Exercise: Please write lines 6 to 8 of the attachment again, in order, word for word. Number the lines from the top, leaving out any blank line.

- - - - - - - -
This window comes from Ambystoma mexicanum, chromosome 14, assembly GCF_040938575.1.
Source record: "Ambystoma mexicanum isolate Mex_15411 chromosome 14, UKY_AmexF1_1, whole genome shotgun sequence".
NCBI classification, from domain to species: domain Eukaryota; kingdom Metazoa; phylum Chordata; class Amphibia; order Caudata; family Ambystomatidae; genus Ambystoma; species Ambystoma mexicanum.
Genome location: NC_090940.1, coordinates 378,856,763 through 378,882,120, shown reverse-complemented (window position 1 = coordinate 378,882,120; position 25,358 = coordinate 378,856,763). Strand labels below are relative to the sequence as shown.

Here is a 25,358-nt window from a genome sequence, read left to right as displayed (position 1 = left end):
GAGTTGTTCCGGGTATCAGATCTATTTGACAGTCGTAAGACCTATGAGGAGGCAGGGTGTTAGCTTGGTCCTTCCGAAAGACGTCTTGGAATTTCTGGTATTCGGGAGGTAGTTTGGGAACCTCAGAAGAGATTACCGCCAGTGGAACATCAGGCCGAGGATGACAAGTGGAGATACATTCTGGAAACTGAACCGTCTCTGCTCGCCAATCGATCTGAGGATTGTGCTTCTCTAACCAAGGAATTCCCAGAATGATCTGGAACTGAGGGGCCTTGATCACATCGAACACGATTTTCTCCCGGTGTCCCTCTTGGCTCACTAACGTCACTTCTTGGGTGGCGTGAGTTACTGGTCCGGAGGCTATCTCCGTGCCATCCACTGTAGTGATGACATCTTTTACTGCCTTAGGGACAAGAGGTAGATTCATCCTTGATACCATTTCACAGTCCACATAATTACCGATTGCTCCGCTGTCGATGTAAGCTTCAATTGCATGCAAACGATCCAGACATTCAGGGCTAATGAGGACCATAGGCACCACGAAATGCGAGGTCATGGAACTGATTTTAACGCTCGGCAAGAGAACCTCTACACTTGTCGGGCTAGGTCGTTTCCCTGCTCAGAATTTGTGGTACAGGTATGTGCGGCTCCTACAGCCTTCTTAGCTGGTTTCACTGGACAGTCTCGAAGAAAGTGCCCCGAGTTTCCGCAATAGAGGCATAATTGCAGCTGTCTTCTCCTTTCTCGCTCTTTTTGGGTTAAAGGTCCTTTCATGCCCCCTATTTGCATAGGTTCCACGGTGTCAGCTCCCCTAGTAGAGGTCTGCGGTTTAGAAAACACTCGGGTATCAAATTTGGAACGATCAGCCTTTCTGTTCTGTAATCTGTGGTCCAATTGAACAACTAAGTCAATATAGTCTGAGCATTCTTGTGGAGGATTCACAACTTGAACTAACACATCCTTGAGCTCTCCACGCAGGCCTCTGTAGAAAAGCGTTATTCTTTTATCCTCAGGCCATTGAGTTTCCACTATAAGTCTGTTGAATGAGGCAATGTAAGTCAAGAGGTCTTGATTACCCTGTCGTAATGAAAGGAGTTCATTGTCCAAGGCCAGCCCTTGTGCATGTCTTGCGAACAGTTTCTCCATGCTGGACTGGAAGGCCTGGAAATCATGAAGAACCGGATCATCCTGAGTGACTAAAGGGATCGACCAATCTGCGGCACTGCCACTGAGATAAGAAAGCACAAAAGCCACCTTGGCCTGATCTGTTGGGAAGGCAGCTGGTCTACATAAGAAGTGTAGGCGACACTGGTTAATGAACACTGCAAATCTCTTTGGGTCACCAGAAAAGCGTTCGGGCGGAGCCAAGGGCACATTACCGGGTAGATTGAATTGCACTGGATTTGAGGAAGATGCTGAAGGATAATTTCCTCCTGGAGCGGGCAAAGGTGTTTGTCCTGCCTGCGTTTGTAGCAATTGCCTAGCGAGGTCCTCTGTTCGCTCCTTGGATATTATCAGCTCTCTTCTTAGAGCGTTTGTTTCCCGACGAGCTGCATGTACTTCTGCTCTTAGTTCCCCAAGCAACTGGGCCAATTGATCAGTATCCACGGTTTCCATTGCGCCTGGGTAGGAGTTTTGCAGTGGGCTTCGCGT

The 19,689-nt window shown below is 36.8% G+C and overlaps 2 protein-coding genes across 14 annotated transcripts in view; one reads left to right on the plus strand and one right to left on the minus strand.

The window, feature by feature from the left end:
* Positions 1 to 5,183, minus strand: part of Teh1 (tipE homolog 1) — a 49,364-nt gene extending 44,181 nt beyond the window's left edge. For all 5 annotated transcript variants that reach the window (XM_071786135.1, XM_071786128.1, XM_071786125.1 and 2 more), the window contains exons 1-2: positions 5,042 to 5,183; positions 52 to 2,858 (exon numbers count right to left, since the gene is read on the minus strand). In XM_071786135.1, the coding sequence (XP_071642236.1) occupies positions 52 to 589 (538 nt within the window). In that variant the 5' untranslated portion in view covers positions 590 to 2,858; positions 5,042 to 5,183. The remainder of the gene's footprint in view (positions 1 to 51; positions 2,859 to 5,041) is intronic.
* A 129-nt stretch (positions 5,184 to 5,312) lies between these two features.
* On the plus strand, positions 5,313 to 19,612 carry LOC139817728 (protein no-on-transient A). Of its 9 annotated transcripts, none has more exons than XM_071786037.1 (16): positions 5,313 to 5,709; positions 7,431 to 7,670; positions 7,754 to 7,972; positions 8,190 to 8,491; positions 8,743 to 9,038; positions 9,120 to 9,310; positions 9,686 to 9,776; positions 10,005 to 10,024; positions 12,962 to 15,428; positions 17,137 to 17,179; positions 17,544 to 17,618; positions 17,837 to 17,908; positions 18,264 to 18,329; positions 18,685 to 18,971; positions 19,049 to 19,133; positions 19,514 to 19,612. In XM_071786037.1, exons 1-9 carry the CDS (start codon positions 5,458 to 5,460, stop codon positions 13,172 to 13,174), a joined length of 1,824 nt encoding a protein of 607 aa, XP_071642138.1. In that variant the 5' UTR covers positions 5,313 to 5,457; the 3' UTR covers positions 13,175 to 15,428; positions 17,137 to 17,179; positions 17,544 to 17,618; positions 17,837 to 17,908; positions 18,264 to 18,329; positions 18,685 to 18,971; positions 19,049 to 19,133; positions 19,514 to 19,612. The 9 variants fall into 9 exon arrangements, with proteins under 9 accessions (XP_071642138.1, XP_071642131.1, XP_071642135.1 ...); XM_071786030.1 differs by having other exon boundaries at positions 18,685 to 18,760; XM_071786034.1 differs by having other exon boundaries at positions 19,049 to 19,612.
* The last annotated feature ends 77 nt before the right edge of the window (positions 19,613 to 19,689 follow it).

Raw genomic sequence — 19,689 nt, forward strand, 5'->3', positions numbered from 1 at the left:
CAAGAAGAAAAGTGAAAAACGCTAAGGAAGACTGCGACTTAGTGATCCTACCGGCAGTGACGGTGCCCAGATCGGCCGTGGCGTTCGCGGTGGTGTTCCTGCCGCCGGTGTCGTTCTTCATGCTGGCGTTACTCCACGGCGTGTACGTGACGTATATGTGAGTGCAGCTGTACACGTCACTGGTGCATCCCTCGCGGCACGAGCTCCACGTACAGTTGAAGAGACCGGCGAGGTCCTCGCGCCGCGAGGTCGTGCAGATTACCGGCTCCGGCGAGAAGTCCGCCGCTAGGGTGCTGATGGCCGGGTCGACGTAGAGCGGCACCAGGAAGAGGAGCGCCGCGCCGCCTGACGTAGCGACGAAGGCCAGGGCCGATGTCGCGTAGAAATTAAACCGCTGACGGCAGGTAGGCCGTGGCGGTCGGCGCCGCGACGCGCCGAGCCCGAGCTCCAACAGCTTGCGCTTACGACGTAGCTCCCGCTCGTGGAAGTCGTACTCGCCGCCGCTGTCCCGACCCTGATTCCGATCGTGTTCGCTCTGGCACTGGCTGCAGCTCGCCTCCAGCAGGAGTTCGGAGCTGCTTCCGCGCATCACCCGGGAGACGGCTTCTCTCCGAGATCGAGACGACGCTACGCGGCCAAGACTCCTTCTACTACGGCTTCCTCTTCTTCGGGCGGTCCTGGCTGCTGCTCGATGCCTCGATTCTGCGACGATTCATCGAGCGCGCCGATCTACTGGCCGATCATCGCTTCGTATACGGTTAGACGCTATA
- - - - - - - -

GAGTTGTTCCGGGTATCAGATCTATTTGACAGTCGTAAGACCTATGAGGAGGCAGGGTGTTAGCTTGGTCCTTCCGAAAGACGTCTTGGAATTTCTGGTATTCGGGAGGTAGTTTGGGAACCTCAGAAGAGATTACCGCCAGTGGAACATCAGGCCGAGGATGACAAGTGGAGATACATTCTGGAAACTGAACCGTCTCTGCTCGCCAATCGATCTGAGGATTGTGCTTCTCTAACCAAGGAATTCCCAGAATGATCTGGAACTGAGGGGCCTTGATCACATCGAACACGATTTTCTCCCGGTGTCCCTCTTGGCTCACTAACGTCACTTCTTGGGTGGCGTGAGTTACTGGTCCGGAGGCTATCTCCGTGCCATCCACTGTAGTGATGACATCTTTTACTGCCTTAGGGACAAGAGGTAGATTCATCCTTGATACCATTTCACAGTCCACATAATTACCGATTGCTCCGCTGTCGATGTAAGCTTCAATTGCATGCAAACGATCCAGACATTCAGGGCTAATGAGGACCATAGGCACCACGAAATGCGAGGTCATGGAACTGATTTTAACGCTCGGCAAGAGAACCTCTACACTTGTCGGGCTAGGTCGTTTCCCTGCTCAGAATTTGTGGTACAGGTATGTGCGGCTCCTACAGCCTTCTTAGCTGGTTTCACTGGACAGTCTCGAAGAAAGTGCCCCGAGTTTCCGCAATAGAGGCATAATTGCAGCTGTCTTCTCCTTTCTCGCTCTTTTTGGGTTAAAGGTCCTTTCATGCCCCCTATTTGCATAGGTTCCACGGTGTCAGCTCCCCTAGTAGAGGTCTGCGGTTTAGAAAACACTCGGGTATCAAATTTGGAACGATCAGCCTTTCTGTTCTGTAATCTGTGGTCCAATTGAACAACTAAGTCAATATAGTCTGAGCATTCTTGTGGAGGATTCACAACTTGAACTAACACATCCTTGAGCTCTCCACGCAGGCCTCTGTAGAAAAGCGTTATTCTTTTATCCTCAGGCCATTGAGTTTCCACTATAAGTCTGTTGAATGAGGCAATGTAAGTCAAGAGGTCTTGATTACCCTGTCGTAATGAAAGGAGTTCATTGTCCAAGGCCAGCCCTTGTGCATGTCTTGCGAACAGTTTCTCCATGCTGGACTGGAAGGCCTGGAAATCATGAAGAACCGGATCATCCTGAGTGACTAAAGGGATCGACCAATCTGCGGCACTGCCACTGAGATAAGAAAGCACAAAAGCCACCTTGGCCTGATCTGTTGGGAAGGCAGCTGGTCTACATAAGAAGTGTAGGCGACACTGGTTAATGAACACTGCAAATCTCTTTGGGTCACCAGAAAAGCGTTCGGGCGGAGCCAAGGGCACATTACCGGGTAGATTGAATTGCACTGGATTTGAGGAAGATGCTGAAGGATAATTTCCTCCTGGAGCGGGCAAAGGTGTTTGTCCTGCCTGCGTTTGTAGCAATTGCCTAGCGAGGTCCTCTGTTCGCTCCTTGGATATTATCAGCTCTCTTCTTAGAGCGTTTGTTTCCCGACGAGCTGCATGTACTTCTGCTCTTAGTTCCCCAAGCAACTGGGCCAATTGATCAGTATCCACGGTTTCCATTGCGCCTGGGTAGGAGTTTTGCAGTGGGCTTCGCGT

The 19,689-nt window shown below is 36.8% G+C and overlaps 2 protein-coding genes across 14 annotated transcripts in view; one reads left to right on the plus strand and one right to left on the minus strand.

The window, feature by feature from the left end: